ORLANDO, Fla. — Orthotic changes that correct the foot also will
improve problem areas elsewhere, according to William J. Smith, MSPT, CPed, and
Art Smuckler, CPed, OST. Corrections such as these affect that person’s
body up the kinetic chain.
It is important for pedorthists to realize that “the foot is not an
exception to the rule,” Smith said.
At the 2010 North American Pedorthic Congress, Smith and Smuckler
presented the case of a 59-year-old man complaining of arch pain. After
questioning this particular patient about his medical history, they found that
he was about to have his right knee scoped because of meniscal pain; he also
experienced left hip pain and right low back pain. The foot and ankle surgeon
who initially referred him had done so as a last resort to postpone posterior
tibial tendon reconstruction.
|William J. Smith|
Despite all of these issues, however, both the patient and the referring
physician had yet to make the connection to his foot position.
“Interesting enough, he didn’t equate a lot of the pain he was
having with what was going on with his feet,” Smith said.
Proper orthotic design will not affect only the foot, but its alignment
to the rest of the body. Since the hip, and foot and ankle pathologies are
connected — and each affects the knee — Smith recommended reviewing
this alignment while the patient is young to prevent hip surgery in the future.
When testing the patient, the orthotist should ensure a complete
evaluation of the issue by doing a physical manipulation of the foot, Smith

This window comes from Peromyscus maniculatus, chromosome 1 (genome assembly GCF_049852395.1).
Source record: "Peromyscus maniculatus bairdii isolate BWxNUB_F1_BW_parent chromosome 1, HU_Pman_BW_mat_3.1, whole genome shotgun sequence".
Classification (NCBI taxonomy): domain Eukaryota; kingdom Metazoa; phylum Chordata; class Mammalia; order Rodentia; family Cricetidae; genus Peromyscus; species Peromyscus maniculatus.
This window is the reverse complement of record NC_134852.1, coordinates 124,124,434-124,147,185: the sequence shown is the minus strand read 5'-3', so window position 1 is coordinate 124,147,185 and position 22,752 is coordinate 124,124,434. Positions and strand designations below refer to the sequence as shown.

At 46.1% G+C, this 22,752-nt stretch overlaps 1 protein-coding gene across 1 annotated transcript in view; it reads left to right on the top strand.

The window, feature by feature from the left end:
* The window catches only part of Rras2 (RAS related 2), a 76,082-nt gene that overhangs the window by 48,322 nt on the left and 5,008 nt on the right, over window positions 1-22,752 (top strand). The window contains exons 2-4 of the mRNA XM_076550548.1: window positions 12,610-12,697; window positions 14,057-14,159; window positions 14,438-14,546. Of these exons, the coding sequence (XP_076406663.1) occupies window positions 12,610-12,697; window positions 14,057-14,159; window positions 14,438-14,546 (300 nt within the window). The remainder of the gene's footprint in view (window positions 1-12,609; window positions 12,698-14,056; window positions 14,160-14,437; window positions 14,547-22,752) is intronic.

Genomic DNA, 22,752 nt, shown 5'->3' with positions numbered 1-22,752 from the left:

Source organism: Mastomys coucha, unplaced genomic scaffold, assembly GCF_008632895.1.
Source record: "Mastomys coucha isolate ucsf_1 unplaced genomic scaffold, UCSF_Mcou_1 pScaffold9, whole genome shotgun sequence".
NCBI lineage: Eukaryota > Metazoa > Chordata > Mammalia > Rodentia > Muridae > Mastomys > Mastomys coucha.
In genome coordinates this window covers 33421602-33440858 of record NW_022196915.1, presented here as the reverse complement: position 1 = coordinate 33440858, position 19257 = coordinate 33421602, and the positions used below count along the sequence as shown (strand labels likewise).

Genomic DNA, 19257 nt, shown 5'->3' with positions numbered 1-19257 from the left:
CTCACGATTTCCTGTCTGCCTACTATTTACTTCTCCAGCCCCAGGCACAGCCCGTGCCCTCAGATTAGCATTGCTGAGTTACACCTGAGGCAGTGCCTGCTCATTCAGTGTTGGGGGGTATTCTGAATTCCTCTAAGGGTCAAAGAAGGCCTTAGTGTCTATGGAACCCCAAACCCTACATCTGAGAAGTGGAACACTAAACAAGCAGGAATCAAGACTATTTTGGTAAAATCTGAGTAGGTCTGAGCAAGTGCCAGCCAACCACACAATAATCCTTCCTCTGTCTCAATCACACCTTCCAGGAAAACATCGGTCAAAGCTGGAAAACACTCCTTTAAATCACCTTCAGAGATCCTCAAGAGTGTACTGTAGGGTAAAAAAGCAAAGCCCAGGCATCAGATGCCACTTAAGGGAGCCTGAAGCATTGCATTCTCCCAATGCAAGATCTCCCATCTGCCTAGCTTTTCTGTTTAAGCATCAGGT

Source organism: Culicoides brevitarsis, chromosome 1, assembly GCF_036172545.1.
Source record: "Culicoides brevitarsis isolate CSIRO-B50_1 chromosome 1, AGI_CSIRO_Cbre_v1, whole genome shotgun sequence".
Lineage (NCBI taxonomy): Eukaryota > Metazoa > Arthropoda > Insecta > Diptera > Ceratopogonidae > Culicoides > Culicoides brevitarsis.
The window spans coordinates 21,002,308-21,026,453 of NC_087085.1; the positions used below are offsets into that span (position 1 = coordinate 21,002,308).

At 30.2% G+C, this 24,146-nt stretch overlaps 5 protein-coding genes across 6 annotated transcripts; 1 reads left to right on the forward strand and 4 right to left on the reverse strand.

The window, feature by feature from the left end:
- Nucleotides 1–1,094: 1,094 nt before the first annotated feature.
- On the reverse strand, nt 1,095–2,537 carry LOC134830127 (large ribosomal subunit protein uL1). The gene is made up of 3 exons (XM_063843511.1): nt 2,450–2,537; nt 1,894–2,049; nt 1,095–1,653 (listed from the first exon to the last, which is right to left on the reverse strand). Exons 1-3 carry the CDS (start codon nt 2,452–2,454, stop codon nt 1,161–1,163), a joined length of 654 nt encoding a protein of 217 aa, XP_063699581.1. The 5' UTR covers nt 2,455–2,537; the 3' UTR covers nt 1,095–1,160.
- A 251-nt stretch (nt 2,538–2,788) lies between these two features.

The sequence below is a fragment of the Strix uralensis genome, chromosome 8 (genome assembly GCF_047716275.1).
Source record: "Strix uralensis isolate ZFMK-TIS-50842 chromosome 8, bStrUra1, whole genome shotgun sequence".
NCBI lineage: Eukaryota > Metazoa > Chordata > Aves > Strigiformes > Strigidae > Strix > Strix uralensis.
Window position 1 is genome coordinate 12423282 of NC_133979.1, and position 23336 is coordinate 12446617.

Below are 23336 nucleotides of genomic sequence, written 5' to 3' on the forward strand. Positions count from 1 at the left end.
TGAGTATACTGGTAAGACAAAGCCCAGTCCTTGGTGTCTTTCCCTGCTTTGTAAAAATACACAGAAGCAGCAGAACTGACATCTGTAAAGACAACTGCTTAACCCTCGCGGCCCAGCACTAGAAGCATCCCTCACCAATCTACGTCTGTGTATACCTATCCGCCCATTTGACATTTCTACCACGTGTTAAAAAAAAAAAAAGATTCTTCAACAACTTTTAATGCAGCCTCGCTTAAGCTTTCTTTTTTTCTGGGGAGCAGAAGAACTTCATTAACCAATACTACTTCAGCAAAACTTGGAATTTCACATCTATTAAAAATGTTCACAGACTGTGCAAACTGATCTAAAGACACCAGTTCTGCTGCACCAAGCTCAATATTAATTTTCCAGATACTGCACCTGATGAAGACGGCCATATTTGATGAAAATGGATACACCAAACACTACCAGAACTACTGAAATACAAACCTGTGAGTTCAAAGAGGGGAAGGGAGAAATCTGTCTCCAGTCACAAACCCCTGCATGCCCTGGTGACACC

He and Smuckler evaluated the patient’s condition through measures
such as gait analysis and non-weight bearing assessments, and developed an
orthotic device to suit his pathology. Their device made a sagittal plane
correction for postural control, as well as a transverse plane correction, by
using a combination of both frontal and sagittal posting techniques.
Smuckler’s overarching message to presentation attendees was
simple: “You’re changing the body, not just the foot,” he said.
“Your patients will tell you [they] feel straighter, more upright.
You’re going to hear all sorts of good things when you use the triplanar
orthotics. It’s a wonderful way of making your patients go outside and
tell other patients.”
Image with this
It’s an important topic for pedorthics. Triplanar function is
well-recognized in other professions and integrating the physical therapy
perspective with pedorthics, I think, is invaluable. I migrate to that
philosophy because that’s where I came from, and I’ve seen the
benefits of what they’re talking about. So absolutely, I think their
approach is right on.
I don’t necessarily agree with everything they said — nor will
any clinician in this room, because we all have our own experiences. But
it’s very pertinent to our profession and I think that this component will
make everybody in this room better.
—Larry Urben, MS, ATC, LAT, CPed
custom orthotics division, Covenant Hand Therapy